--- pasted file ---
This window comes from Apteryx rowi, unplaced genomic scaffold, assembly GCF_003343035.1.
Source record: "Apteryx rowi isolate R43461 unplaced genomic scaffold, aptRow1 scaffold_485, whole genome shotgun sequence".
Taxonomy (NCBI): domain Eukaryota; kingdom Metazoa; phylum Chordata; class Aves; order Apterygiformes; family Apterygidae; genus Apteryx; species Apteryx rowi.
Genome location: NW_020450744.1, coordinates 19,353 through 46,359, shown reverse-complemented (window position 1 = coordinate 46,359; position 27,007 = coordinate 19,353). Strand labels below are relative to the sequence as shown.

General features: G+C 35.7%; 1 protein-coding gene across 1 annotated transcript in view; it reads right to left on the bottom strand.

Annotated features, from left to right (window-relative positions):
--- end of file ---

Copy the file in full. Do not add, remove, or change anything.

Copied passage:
This window comes from Apteryx rowi, unplaced genomic scaffold, assembly GCF_003343035.1.
Source record: "Apteryx rowi isolate R43461 unplaced genomic scaffold, aptRow1 scaffold_485, whole genome shotgun sequence".
Taxonomy (NCBI): domain Eukaryota; kingdom Metazoa; phylum Chordata; class Aves; order Apterygiformes; family Apterygidae; genus Apteryx; species Apteryx rowi.
Genome location: NW_020450744.1, coordinates 19,353 through 46,359, shown reverse-complemented (window position 1 = coordinate 46,359; position 27,007 = coordinate 19,353). Strand labels below are relative to the sequence as shown.

General features: G+C 35.7%; 1 protein-coding gene across 1 annotated transcript in view; it reads right to left on the bottom strand.

Annotated features, from left to right (window-relative positions):